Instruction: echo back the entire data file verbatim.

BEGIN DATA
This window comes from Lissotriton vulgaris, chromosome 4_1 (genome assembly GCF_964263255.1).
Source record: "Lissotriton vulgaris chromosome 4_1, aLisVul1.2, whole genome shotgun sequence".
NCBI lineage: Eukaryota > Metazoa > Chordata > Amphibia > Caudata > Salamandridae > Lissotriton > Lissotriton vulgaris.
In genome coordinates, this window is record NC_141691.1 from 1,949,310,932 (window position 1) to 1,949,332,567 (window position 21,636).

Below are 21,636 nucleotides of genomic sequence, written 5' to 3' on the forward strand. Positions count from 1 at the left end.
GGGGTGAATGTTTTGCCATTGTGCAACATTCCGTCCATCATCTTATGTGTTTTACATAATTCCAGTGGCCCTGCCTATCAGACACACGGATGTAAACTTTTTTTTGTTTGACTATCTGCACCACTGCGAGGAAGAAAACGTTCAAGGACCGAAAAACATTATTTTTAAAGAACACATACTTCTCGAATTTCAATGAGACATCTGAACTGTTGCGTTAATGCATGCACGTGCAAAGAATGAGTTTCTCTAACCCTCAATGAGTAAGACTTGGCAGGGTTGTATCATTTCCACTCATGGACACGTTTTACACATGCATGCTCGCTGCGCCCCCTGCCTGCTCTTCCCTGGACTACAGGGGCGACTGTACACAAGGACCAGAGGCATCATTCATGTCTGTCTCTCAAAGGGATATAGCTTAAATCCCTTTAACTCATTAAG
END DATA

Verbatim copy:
This window comes from Lissotriton vulgaris, chromosome 4_1 (genome assembly GCF_964263255.1).
Source record: "Lissotriton vulgaris chromosome 4_1, aLisVul1.2, whole genome shotgun sequence".
NCBI lineage: Eukaryota > Metazoa > Chordata > Amphibia > Caudata > Salamandridae > Lissotriton > Lissotriton vulgaris.
In genome coordinates, this window is record NC_141691.1 from 1,949,310,932 (window position 1) to 1,949,332,567 (window position 21,636).

Below are 21,636 nucleotides of genomic sequence, written 5' to 3' on the forward strand. Positions count from 1 at the left end.
GGGGTGAATGTTTTGCCATTGTGCAACATTCCGTCCATCATCTTATGTGTTTTACATAATTCCAGTGGCCCTGCCTATCAGACACACGGATGTAAACTTTTTTTTGTTTGACTATCTGCACCACTGCGAGGAAGAAAACGTTCAAGGACCGAAAAACATTATTTTTAAAGAACACATACTTCTCGAATTTCAATGAGACATCTGAACTGTTGCGTTAATGCATGCACGTGCAAAGAATGAGTTTCTCTAACCCTCAATGAGTAAGACTTGGCAGGGTTGTATCATTTCCACTCATGGACACGTTTTACACATGCATGCTCGCTGCGCCCCCTGCCTGCTCTTCCCTGGACTACAGGGGCGACTGTACACAAGGACCAGAGGCATCATTCATGTCTGTCTCTCAAAGGGATATAGCTTAAATCCCTTTAACTCATTAAG